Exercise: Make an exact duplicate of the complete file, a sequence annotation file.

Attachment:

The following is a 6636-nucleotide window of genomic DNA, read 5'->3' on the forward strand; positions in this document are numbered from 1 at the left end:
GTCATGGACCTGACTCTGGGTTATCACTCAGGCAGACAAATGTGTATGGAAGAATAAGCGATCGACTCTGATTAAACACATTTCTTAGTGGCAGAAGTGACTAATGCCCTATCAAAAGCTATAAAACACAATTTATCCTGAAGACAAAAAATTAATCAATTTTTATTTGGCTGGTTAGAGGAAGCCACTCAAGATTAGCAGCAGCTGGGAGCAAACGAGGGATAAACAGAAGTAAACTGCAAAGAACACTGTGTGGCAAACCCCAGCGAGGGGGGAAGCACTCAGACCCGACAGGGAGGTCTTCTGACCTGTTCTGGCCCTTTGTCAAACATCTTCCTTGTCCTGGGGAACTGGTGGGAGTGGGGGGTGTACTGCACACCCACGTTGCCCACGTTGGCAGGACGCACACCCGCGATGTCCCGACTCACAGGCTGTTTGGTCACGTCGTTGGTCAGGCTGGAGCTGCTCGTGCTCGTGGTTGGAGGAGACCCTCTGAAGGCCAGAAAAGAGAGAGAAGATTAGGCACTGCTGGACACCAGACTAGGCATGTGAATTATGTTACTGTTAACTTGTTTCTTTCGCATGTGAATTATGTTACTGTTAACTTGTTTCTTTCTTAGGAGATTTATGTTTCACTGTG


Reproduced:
The following is a 6636-nucleotide window of genomic DNA, read 5'->3' on the forward strand; positions in this document are numbered from 1 at the left end:
GTCATGGACCTGACTCTGGGTTATCACTCAGGCAGACAAATGTGTATGGAAGAATAAGCGATCGACTCTGATTAAACACATTTCTTAGTGGCAGAAGTGACTAATGCCCTATCAAAAGCTATAAAACACAATTTATCCTGAAGACAAAAAATTAATCAATTTTTATTTGGCTGGTTAGAGGAAGCCACTCAAGATTAGCAGCAGCTGGGAGCAAACGAGGGATAAACAGAAGTAAACTGCAAAGAACACTGTGTGGCAAACCCCAGCGAGGGGGGAAGCACTCAGACCCGACAGGGAGGTCTTCTGACCTGTTCTGGCCCTTTGTCAAACATCTTCCTTGTCCTGGGGAACTGGTGGGAGTGGGGGGTGTACTGCACACCCACGTTGCCCACGTTGGCAGGACGCACACCCGCGATGTCCCGACTCACAGGCTGTTTGGTCACGTCGTTGGTCAGGCTGGAGCTGCTCGTGCTCGTGGTTGGAGGAGACCCTCTGAAGGCCAGAAAAGAGAGAGAAGATTAGGCACTGCTGGACACCAGACTAGGCATGTGAATTATGTTACTGTTAACTTGTTTCTTTCGCATGTGAATTATGTTACTGTTAACTTGTTTCTTTCTTAGGAGATTTATGTTTCACTGTG